Paranoia is a pattern of thought that causes severe, often irrational, fear and anxiety. Paranoia is focused on beliefs about threats that can be both real and imagined. Paranoid persons are distrustful and accusatory of other people, systems, and institutions. Paranoid thinking may be a component of Paranoid personality Disorder, Paranoid Schizophrenia, or a delusional disorder.
- Seeing accidental occurrences as meaningful
- Feeling powerless
- Few interpersonal relationships
- Irrational mistrust
- Unfounded suspicion
- Hypersensitivity to criticism or persecution
Attribution bias can make a person assign meaning where there is none, but it is uncertain why this occurs. It’s possible to connect paranoid delusions to childhood experiences and other social circumstances. Some research has found patterns of feeling powerless and out of control that lead to paranoid thinking while other research has found brain abnormalities in anatomy and functioning that are connected with paranoia.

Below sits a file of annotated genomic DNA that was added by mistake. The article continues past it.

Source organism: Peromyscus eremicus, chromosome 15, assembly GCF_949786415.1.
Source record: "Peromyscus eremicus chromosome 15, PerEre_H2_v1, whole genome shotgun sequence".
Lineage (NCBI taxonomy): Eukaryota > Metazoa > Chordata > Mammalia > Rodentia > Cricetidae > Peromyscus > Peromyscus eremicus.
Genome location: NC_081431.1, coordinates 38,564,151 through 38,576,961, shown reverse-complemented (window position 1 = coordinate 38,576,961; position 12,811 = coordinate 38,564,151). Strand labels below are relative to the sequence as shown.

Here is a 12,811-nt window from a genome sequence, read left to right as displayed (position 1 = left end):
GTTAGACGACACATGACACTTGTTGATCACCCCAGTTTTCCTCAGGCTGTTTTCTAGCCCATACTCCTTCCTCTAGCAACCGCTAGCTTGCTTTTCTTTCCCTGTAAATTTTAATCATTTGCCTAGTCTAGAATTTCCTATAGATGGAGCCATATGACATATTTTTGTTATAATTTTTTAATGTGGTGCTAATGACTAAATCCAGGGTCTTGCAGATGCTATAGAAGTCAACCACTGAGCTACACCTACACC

Cognitive Behavioral Therapy can allow a therapist to challenge the irrational beliefs that are characteristic of paranoid thinking and replace these beliefs with more accurate and realistic interpretations of reality. Unfortunately paranoid people are unlikely to seek treatment because of beliefs that people who ask them to get help or even the therapist are all conspiring against them. As a client learns to manage their anxiety they will become more able to let go of suspicion and leave their isolation.
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Open Path’s therapists offer beneficial services that encourage insight, self-reflection, and healthy coping mechanisms. Our therapists provide supportive, open communication, establishing secure foundations to help clients heal and grow.
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